Coprimality with a product of integers

The theorem

If n > 0 and a, b_1, \ldots b_n \in \Z are such that a is separately coprime with each b_i, then a is coprime with their product b_1 b_2 \ldots b_n.

The proof

Proof: Through B├ęzout. a being coprime with each b_i, we can write, for each i = 1, \ldots n:

p_i a + q_i b_i = 1

If we take the product of each of these expressions, we get:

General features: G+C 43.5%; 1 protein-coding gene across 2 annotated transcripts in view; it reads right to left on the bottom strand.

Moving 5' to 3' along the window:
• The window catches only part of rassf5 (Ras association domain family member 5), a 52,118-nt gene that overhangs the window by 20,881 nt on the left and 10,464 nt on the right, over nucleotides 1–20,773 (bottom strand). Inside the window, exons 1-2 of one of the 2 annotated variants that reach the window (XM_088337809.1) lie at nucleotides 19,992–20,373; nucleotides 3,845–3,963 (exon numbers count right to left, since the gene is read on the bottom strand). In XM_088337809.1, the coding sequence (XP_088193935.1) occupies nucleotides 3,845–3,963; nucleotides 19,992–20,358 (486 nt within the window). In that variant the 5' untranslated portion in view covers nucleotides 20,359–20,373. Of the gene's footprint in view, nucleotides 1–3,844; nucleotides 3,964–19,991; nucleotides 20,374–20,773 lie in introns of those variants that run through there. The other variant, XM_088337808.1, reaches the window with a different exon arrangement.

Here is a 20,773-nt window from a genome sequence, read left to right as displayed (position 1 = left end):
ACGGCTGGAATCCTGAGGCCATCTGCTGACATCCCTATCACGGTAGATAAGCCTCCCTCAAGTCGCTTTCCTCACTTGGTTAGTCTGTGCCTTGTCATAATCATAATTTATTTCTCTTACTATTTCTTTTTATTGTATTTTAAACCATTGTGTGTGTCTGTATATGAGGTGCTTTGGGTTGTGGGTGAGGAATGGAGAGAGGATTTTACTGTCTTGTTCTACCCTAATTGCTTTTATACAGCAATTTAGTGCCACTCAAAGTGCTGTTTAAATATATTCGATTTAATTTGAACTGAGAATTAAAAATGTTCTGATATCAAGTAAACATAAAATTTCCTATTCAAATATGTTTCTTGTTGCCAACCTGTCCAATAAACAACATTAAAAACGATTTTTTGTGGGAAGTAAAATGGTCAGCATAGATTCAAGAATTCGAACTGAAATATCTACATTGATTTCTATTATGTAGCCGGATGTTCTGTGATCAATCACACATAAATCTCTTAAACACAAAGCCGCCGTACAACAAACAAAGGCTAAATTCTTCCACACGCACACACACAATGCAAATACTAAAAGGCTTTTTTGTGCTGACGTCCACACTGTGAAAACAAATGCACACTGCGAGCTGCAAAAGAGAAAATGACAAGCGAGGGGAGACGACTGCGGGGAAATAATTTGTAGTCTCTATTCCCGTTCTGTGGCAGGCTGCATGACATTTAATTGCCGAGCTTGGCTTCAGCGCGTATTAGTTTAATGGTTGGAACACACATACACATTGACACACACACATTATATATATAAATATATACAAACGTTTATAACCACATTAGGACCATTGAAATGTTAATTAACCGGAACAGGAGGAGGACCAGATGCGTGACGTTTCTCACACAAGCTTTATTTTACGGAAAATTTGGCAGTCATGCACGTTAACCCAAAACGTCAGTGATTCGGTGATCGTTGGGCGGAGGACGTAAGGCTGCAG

\prod_{i = 1}^n (p_i a + q_i b_i) = 1

Among the 2^n terms of this product, all but one contain a as a factor. The one that doesn’t have a as a factor is q_1 b_1 q_2 b_2 \ldots q_n b_n. Hence we obtain an expression of the form:

(\ldots) a + (q_1 \ldots q_n) (b_1 \ldots b_n) = 1

Hence a and b_1 b_2 \ldots b_n are coprime. \blacksquare

In the case of polynomials

The same result holds with polynomials: if P and Q_1, \ldots Q_n are polynomials over a field \K, such that P is coprime with each Q_i, then P is coprime with their product Q_1 Q_2 \ldots Q_n.

The proof is identical.